Bulgaria and Poland said Russia was halting delivery of natural gas supplies, marking a major escalation in the face-off between Moscow and Europe over the war in Ukraine.
The Bulgarian Energy Ministry said late Tuesday that the Bulgarian natural gas supply company Bulgargaz had received a notification of the gas cut from Russia’s state-backed energy giant Gazprom.
Bulgaria has taken steps towards alternative gas supplies, said the ministry, adding that for the time being no limits on gas consumption was necessary.
The government had “fully complied” with its obligations and made all payments “on time and strictly” as required by the current contract, the ministry statement said.
Energy Minister Alexander Nikolov said he would comment on the supply stop on Wednesday.
Prime Minister Kiril Petkov had earlier announced that a Bulgarian government delegation would travel to Kiev on Wednesday.
The Polish natural gas company PGNiG said Tuesday afternoon that Gazprom was stopping gas flows as of Wednesday morning because Warsaw refused a demand by Moscow to pay for its supplies in roubles.
Polish officials said the country has been preparing for such a scenario and that gas storage facilities are currently 76 percent full, compared to 39 percent a year ago.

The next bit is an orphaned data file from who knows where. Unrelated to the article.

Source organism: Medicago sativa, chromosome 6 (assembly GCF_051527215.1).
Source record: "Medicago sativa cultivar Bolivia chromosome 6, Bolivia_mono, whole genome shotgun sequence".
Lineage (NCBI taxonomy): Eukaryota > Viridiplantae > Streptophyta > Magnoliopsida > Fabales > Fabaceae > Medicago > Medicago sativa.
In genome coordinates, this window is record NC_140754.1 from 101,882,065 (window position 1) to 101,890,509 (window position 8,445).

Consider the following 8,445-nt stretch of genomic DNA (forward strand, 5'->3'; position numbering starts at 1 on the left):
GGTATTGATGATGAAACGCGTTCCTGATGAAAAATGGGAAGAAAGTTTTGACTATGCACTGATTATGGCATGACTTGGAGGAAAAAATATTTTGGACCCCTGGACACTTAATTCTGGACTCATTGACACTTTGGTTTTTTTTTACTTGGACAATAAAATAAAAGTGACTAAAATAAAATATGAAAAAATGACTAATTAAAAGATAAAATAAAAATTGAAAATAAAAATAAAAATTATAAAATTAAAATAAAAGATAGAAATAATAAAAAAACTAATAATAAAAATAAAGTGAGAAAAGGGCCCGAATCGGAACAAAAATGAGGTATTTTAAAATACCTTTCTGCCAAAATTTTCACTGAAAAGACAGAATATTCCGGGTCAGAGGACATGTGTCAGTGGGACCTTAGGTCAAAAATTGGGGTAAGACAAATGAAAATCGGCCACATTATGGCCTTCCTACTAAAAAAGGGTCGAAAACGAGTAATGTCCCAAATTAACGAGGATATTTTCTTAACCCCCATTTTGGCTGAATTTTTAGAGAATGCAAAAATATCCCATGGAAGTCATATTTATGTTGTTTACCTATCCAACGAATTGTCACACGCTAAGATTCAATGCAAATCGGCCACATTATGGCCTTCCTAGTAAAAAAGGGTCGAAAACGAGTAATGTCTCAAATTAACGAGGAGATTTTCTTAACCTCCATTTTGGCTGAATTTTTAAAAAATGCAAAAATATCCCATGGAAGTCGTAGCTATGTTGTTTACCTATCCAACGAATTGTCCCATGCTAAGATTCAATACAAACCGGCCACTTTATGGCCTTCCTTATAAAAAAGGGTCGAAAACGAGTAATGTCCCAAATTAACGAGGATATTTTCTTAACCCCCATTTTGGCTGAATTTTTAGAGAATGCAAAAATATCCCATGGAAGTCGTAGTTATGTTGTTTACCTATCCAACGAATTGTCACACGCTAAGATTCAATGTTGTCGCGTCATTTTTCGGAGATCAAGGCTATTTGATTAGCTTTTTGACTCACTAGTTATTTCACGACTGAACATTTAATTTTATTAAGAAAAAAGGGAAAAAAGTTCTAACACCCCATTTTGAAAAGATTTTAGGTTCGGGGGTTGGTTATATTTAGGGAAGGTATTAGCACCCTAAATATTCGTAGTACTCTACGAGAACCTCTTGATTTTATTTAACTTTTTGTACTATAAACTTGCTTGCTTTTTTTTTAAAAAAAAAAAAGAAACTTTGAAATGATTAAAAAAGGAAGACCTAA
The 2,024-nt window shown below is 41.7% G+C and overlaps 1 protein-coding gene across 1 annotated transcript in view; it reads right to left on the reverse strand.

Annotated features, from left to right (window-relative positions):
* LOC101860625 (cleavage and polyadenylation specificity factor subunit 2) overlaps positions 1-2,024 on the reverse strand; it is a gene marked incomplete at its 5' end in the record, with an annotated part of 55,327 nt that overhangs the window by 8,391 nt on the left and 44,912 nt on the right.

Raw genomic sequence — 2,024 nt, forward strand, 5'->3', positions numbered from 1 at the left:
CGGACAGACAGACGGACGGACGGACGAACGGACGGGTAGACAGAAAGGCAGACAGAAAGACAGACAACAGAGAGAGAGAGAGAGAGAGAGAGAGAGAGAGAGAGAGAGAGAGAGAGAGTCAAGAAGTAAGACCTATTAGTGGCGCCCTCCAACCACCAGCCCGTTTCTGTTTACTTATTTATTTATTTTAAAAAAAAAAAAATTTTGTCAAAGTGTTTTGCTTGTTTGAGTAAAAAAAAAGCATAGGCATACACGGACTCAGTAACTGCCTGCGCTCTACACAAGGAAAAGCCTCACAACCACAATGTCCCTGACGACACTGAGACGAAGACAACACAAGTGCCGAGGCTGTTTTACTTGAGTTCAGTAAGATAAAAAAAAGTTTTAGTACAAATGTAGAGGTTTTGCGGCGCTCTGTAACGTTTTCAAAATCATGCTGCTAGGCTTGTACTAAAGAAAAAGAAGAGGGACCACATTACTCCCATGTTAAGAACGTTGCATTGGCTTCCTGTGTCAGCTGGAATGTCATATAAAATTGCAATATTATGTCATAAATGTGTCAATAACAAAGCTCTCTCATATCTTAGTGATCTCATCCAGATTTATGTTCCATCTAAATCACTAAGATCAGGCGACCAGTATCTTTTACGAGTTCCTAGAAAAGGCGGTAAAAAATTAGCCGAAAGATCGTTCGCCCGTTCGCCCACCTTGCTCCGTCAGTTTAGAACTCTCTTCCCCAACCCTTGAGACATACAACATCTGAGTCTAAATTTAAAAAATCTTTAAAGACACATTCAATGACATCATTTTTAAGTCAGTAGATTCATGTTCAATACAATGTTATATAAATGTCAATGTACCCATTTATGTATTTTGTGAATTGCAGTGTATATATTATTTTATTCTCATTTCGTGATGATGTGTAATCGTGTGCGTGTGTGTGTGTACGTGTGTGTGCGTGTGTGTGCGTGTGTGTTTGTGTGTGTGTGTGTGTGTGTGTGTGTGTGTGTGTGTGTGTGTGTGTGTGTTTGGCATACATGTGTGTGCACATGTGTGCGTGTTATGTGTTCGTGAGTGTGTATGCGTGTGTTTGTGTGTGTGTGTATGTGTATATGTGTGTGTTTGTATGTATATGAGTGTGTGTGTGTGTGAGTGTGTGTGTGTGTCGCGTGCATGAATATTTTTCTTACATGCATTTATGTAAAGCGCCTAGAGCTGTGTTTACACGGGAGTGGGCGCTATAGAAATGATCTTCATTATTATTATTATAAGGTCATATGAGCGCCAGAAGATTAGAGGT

Russian President Vladimir Putin had announced in mid-March that in the future he would only sell Russian gas to “unfriendly” states in exchange for roubles.
Putin justified his rouble initiative with the fact that “in violation of the norms of international law, the foreign exchange reserves of the Bank of Russia were frozen by the member states of the European Union (EU).”
The group of G7 economic powers and the European Union as a whole have rejected payments in roubles and accused Russia of breach of contract.
Despite a slew of Western sanctions on Russia following its ongoing invasion of Ukraine, oil and gas exports remain untouched because many European countries rely heavily on Russian fuel.
But the other sanctions are punishing Russia’s economy and Putin’s demand that payments come in roubles is seen as an attempt to prop up the local currency.